Minecraft: Education Edition. My Top 10 Improvements
Minecon 2016 is just under a week away and it’s a perfect platform for announcing new Minecraft additions and innovations. So what better time to think of the future and what I’d truly love to see added, improved or reconsidered with Minecraft: Education Edition in the next 12 months kicking off with…
- Chalk Boards
Hands up all those with a chalk board in their classroom… Yeah. Thought so. Minecraft is one of the most innovative digital learning spaces to hit education for many years. It is now owned by Microsoft! Give us a PowerPoint slide at least! I would have loved to have been at the table when someone suggested chalk boards as an engaging way of communicating text to learners.
Without movement, the ability to talk, execute commands or give items these are essentially a chalk board with legs. A missed opportunity but one that is ripe for development. And don’t even get me started on those skins…
An incredible tool as it stands with massive potential. If it could capture video it would offer a truly innovative medium for learning. A static video capture point would be great but add in a “drone cam” feature with the ability to follow a player or even fly a fixed route and it would truly change the face of Minecraft in Education. Integrate directly into a Mix presentation and there’s a recipe for learning made in heaven.
Teachers need control. Period. The ability to freeze, teleport, alter permissions, give items and control the in game environment, at the click of a button, from a central user interface was what made MinecraftEdu great. Slash Commands are all well and good but in the time it takes me to type one, my students would be at bedrock searching for Curly’s Lost Diamonds rather than exploring the learning I had planned.
One of the core uses of Minecraft in Education has always been the ability to integrate coding. From modding to using mods such as ComputerCraft, teachers have used Minecraft as an engaging medium to explore coding. The Raspberry Pi community is thriving with some incredible innovations. Integrate all that is great about those communities and see Minecraft in Education excel to new heights.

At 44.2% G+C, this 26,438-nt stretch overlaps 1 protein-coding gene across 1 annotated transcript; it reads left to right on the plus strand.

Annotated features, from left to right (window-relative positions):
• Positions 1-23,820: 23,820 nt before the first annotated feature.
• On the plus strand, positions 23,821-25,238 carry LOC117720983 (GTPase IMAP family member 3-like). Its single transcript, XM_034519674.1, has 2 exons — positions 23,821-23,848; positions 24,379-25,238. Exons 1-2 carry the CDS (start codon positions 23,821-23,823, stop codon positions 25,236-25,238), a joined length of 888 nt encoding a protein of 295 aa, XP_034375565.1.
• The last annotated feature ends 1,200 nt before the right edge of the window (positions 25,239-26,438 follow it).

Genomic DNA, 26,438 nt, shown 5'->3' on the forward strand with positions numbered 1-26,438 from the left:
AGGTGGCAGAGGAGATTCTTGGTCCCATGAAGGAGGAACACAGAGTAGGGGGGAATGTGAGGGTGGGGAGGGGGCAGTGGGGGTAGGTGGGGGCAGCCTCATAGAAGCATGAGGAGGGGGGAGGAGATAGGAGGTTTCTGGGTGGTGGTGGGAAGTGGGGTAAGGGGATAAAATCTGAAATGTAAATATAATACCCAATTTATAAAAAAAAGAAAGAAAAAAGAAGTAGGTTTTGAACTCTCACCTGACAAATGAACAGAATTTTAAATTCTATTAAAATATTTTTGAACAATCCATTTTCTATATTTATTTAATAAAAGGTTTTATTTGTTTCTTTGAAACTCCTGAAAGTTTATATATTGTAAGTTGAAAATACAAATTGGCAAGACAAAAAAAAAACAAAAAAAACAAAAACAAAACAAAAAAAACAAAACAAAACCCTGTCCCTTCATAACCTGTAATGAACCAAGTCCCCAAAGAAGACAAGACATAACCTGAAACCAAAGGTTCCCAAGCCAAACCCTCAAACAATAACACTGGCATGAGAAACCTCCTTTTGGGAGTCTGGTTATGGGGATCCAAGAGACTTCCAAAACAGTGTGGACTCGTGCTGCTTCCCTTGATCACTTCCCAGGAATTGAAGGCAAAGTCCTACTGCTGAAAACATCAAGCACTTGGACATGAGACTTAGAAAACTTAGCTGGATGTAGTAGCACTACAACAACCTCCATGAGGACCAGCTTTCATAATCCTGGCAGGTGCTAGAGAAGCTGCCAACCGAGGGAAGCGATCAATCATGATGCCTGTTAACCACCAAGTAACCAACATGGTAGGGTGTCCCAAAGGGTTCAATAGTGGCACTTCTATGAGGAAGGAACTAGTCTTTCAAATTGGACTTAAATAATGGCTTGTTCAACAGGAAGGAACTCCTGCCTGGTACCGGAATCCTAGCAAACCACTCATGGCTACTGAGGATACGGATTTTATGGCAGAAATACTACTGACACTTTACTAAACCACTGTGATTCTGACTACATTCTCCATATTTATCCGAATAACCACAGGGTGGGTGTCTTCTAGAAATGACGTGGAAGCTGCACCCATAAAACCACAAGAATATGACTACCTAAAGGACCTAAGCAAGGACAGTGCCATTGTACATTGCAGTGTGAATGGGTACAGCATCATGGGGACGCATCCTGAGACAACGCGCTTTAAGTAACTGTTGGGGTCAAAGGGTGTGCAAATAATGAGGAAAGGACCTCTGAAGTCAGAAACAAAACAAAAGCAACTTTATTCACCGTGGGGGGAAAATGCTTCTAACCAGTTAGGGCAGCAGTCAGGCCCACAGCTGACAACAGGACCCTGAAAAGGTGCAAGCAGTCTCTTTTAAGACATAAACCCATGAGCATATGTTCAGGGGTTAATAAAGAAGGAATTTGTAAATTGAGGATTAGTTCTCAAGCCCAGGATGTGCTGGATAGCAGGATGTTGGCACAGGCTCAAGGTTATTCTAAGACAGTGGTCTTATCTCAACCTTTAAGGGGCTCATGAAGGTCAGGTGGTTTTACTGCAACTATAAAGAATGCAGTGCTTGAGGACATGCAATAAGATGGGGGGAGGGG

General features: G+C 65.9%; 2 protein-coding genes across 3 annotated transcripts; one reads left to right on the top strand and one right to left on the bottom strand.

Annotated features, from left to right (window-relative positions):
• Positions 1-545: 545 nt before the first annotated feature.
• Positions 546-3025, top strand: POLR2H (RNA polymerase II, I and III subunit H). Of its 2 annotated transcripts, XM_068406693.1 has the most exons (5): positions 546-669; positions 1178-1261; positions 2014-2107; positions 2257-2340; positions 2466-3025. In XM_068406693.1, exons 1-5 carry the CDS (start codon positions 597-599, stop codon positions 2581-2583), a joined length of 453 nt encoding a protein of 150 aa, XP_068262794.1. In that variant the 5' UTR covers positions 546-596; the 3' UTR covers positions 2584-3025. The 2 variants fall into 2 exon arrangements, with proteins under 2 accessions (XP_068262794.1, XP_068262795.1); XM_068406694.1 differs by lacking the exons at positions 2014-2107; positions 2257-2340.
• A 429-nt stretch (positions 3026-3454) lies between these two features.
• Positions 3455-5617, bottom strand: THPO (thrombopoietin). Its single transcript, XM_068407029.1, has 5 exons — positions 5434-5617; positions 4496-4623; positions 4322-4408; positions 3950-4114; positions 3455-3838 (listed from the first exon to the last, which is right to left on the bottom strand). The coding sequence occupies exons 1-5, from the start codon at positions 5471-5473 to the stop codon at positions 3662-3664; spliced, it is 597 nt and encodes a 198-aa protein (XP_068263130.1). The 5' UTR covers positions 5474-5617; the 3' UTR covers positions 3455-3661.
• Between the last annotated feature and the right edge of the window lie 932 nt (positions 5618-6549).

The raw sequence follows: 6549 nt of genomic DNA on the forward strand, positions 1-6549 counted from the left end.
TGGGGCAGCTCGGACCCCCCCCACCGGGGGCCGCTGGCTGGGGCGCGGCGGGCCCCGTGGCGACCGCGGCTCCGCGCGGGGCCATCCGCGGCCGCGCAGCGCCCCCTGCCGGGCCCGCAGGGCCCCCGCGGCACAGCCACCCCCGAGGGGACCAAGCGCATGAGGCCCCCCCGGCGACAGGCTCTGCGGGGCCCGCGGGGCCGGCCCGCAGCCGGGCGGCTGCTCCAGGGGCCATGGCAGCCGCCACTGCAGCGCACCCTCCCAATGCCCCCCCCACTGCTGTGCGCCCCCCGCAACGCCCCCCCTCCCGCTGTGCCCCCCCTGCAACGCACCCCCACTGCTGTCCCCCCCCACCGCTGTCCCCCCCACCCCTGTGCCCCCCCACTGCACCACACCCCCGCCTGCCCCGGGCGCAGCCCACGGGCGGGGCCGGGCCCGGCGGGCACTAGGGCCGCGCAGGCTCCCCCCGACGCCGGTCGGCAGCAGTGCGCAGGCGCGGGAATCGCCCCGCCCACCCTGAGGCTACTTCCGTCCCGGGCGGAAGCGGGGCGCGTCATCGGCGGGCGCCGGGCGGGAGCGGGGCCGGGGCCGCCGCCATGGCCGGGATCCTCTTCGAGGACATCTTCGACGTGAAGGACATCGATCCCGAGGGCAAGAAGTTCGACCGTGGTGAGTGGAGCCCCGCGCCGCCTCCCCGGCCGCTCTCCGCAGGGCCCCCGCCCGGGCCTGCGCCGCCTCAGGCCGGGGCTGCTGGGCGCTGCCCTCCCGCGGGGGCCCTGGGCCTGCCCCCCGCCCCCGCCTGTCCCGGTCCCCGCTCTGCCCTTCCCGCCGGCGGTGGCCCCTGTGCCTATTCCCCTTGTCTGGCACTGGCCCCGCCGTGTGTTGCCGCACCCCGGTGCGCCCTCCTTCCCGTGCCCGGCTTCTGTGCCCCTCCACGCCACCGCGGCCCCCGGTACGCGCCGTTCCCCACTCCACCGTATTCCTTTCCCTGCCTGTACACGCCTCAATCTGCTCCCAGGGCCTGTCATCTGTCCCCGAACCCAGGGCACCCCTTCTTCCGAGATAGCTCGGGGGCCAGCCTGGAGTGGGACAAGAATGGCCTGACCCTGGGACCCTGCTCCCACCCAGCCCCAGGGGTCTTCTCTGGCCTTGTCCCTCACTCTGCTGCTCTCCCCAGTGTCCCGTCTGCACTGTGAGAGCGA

- Command Blocks
I see their effects in many maps I use but understand little of their mechanics and wizardry. Even with my limited ability to use these features I could structure and augment the learning in my Minecraft environment in myriad ways. Command blocks are inevitable, but sooner please rather than later.
- Build Tools
I have deliberately refrained from using any 3rd party build tools since the announcement of Minecraft: Education Edition. Whilst building the www.LearningBlocksEdu.co.uk site I needed some images. I delved into the world of http://cubical.xyz/ (created by the amazing @inHaze) and MCEdit again. These tools can be a daunting place for beginners and are often aimed at the seasoned Minecraft user however their power in terms of creativity and time saving are immense. The Minecraft community is as diverse as it is talented. Reach out to the coders, filter writers and build teams and incorporate some of their genius for the good of education.
Connections, collaborations and community are some of the driving forces behind the success of Minecraft as a platform. Not one single community space, however, is led by, owned by or moderated by Mojang. The community has and always will find its own ways to connect and share. However we choose to connect, a collaborative approach to development is what will make Minecraft in Education stronger than the sum of its parts.
- Cross platform
Currently only running on Windows 10 and iOS El Capitan seems a little constraining. Building the code on the Pocket Edition version of Minecraft however points to a future of cross platform goodness. I’d love to see the learning start in the classroom and be continued beyond it, on whatever device students had to hand, be it an iPad, Raspberry Pi or Chromebook. Minecraft is Minecraft and the sooner it comes with cross platform support the better. Minecraft: Education Edition running on whatever device a school, teacher or learner chooses to use would be a thing of beauty to revolutionise learning as we know it.
I’ve deliberately avoided this topic directly in terms of licensing and won’t be digging into it here. Suffice to say that in my school it would cost between $1,000 and $5,000 per year, every year for me to incorporate Minecraft: Education Edition across the school. Needless to say this would not be a price tag my leadership team would even table for consideration. But more on this at a later date. Cost is the number one most needed area for urgent reconsideration in the whole Minecraft: Education Edition model.
So there you have it. My Top 10 of things I’d like to see in Minecraft: Education Edition. As always your comments, views and additions would be gratefully accepted. The debate is going strong in the back channels so it’s time to bring it to the fore front again. I’m sure the Microsoft team are listening and ready for action so let’s keep them on their toes!